Project type: Energy Efficiency
Project location: Antananarivo, Madagascar
Project status: In operation, exclusive
Annual CO₂ reduction: 6,829 t
The project has replaced more than 500,000 inefficient, incandescent lamps by high quality energy saving lamps in nearly 130,000 grid-connected households benefiting over 600,000 people. This efficiency measure reduces the consumption of electricity.
EUR being saved per family
GWh savings of 518,000 energy efficient lamps
t CO2 reduced per year
In Madagascar, most electricity is generated by power plants operating on fossil fuels. Thus, reduced consumption of electricity translates into lower CO2 emissions. This project also supports the establishment of a national regulatory framework in favor of low-carbon lighting at affordable price and introduces a technology for the appropriate treatment of used lamps. These activities are a cooperation of WWF Madagascar, WWF Switzerland and myclimate. It is implemented in partnership with the Ministry of Energy of Madagascar, the national energy and water provider (JIRAMA), and the TELMA Foundation.
Power production in Madagascar is characterized by fossil fueled power plants forcing Madagascar to import oil for more than USD 400 million each year. The resulting high carbon intensity of electricity production leads to large amounts of greenhouse gas emissions and is expensive. In fact, prices for electricity are so high that it is not affordable for many Malagasy people at all. In terms of lighting, the majority of households still uses inefficient lamps which intensify the energy poverty of the region. High quality, energy efficient lamps are either not available or most people can’t afford them. Where energy saving lamps are available, they cost 5-10 times the price of a traditional, incandescent light bulb.
The brightness of the energy saving lamp is comfortable for my eyes, therefore I can do my job easily and I can have late appointments, which allows me to increase my income.
The project aims at mitigating these effects through the introduction of high quality energy saving lamps at affordable price, a regulatory framework in favor of low-carbon lighting and the installation of appropriate treatment technology of used lamps. Carbon revenues from myclimate make it possible to sell the energy saving lamps at a subsidized rate. Thereby, the project enables close to 130,000 households in the capital of Madagascar to access high quality energy saving lamps. The use of these lamps will reduce a household’s demand for electricity and lead to overall energy savings of 12.6 GWh per year. The distribution of the lamps, and the collection of the incandescent lamps, are accompanied by a public awareness campaign. The population learns about the benefits of using energy efficient lighting, appropriate handling of used lamps and their contribution to mitigating climate change by making use of this technology.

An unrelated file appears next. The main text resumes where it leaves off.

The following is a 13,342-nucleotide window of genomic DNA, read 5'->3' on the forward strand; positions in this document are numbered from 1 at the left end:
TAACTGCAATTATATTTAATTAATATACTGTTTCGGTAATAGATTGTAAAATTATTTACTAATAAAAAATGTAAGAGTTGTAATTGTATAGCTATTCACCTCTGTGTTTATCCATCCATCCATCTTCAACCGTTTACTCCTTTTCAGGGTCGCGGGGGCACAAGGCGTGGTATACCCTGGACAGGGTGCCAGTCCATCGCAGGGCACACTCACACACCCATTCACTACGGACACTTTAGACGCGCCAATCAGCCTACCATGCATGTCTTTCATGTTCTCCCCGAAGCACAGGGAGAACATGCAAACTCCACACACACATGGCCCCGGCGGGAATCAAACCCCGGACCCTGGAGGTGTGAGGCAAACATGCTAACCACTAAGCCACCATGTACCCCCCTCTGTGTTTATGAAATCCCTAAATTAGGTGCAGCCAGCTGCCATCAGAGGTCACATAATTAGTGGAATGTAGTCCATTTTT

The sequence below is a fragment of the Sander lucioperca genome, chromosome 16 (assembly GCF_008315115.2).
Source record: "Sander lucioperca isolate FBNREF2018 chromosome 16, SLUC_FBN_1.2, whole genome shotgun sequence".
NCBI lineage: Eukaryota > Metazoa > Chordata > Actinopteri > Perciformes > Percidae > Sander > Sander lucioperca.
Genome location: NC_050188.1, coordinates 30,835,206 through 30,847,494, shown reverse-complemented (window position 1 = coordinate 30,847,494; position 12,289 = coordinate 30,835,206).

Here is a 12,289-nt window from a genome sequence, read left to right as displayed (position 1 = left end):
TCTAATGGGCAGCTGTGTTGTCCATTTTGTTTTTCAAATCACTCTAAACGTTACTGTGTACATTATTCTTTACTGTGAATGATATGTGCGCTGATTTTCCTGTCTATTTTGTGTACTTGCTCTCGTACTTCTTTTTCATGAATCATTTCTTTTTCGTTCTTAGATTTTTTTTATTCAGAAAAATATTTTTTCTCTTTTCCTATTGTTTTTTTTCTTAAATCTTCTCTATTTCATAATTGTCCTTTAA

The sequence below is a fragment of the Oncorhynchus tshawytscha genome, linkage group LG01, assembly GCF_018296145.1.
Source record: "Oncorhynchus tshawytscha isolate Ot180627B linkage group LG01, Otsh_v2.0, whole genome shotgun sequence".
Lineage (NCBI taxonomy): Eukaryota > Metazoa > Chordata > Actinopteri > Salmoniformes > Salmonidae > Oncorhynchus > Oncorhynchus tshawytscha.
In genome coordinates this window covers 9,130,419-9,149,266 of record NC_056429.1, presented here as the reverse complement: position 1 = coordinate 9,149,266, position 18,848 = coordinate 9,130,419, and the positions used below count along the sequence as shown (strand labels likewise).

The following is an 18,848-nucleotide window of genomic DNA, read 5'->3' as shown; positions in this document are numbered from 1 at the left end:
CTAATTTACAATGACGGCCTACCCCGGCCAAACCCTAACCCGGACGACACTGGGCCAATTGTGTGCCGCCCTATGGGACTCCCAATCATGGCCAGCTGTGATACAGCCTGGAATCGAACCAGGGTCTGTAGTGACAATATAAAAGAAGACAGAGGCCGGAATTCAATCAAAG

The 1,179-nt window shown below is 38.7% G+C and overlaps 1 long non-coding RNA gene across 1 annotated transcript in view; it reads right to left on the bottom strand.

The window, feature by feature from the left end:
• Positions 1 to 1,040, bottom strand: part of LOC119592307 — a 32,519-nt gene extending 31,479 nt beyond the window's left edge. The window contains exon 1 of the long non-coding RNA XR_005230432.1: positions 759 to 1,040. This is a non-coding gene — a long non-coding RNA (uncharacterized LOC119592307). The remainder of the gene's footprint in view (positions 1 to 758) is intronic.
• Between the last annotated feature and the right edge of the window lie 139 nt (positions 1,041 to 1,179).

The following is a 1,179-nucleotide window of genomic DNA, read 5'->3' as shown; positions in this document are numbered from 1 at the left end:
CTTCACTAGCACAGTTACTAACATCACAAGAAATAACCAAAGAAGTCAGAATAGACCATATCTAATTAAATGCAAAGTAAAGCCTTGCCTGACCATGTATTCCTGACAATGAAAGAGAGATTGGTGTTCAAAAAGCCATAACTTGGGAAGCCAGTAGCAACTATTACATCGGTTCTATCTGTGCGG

To embed these efforts in a beneficial environment, WWF promotes the development of a market for affordable low-carbon lighting. This is done in cooperation with government agencies through the establishment of a regulatory framework in favor of high quality, efficient lighting and a national ban on low-efficiency light bulbs. By doing so, this project promotes a circular economy with low carbon intensity and raises awareness of our global transition towards a net zero society. The first lamp treatment technology of its kind in Madagascar able to extract and isolate the mercury of old lamps was installed in a waste recycling center in 2018. More than 3,500 lamps have been collected, already.
Initiated in 2013, the distribution of energy saving lamps was completed one year later with great success: More than 518,000 lamps were disseminated to households in Antananarivo. The crediting period started in January 2015. Together with the Ministry of Energy and associated services the project achieved two landmark successes: The first was setting-up a collection and recycling system for the disposal of used lamps in Antananarivo – the first of its kind in Madagascar. The second was developing and passing a national ban on inefficient lamps, which was adopted in 2020.
15 per cent savings on electricity costs result in an average annual household saving of EUR 32.
A household saves 175 kWh per year, the average annual net electricity savings of the whole project are 12.6 GWh.
More than 3,500 used lamps have been treated and deposited in an environmentally safe manner.
6,829 t CO2e are reduced in average per year from the reduced demand from electricity.
The government of Madagascar adopted a decree for energy efficiency that promotes fluorescent light bulbs and bans incandescen lamps as a result of partnership for climate action.